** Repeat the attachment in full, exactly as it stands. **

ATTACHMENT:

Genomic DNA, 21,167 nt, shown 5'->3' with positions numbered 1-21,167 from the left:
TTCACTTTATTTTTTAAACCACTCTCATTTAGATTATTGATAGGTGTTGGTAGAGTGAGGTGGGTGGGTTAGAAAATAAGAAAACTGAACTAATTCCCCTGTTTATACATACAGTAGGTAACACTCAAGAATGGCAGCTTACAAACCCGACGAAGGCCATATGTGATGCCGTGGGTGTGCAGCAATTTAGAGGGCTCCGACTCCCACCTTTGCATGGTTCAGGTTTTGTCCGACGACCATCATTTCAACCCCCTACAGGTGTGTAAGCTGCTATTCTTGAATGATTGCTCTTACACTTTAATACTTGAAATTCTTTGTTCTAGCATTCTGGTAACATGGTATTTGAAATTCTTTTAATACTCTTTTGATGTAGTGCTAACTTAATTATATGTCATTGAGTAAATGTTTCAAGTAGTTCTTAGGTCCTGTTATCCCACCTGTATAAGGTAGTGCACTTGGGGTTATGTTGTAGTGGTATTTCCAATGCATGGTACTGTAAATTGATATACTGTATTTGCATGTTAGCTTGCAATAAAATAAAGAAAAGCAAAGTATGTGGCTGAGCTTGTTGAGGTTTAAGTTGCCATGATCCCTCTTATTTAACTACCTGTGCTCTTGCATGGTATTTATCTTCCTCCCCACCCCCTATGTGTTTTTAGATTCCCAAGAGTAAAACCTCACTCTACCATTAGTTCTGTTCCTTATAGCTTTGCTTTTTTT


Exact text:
Genomic DNA, 21,167 nt, shown 5'->3' with positions numbered 1-21,167 from the left:
TTCACTTTATTTTTTAAACCACTCTCATTTAGATTATTGATAGGTGTTGGTAGAGTGAGGTGGGTGGGTTAGAAAATAAGAAAACTGAACTAATTCCCCTGTTTATACATACAGTAGGTAACACTCAAGAATGGCAGCTTACAAACCCGACGAAGGCCATATGTGATGCCGTGGGTGTGCAGCAATTTAGAGGGCTCCGACTCCCACCTTTGCATGGTTCAGGTTTTGTCCGACGACCATCATTTCAACCCCCTACAGGTGTGTAAGCTGCTATTCTTGAATGATTGCTCTTACACTTTAATACTTGAAATTCTTTGTTCTAGCATTCTGGTAACATGGTATTTGAAATTCTTTTAATACTCTTTTGATGTAGTGCTAACTTAATTATATGTCATTGAGTAAATGTTTCAAGTAGTTCTTAGGTCCTGTTATCCCACCTGTATAAGGTAGTGCACTTGGGGTTATGTTGTAGTGGTATTTCCAATGCATGGTACTGTAAATTGATATACTGTATTTGCATGTTAGCTTGCAATAAAATAAAGAAAAGCAAAGTATGTGGCTGAGCTTGTTGAGGTTTAAGTTGCCATGATCCCTCTTATTTAACTACCTGTGCTCTTGCATGGTATTTATCTTCCTCCCCACCCCCTATGTGTTTTTAGATTCCCAAGAGTAAAACCTCACTCTACCATTAGTTCTGTTCCTTATAGCTTTGCTTTTTTT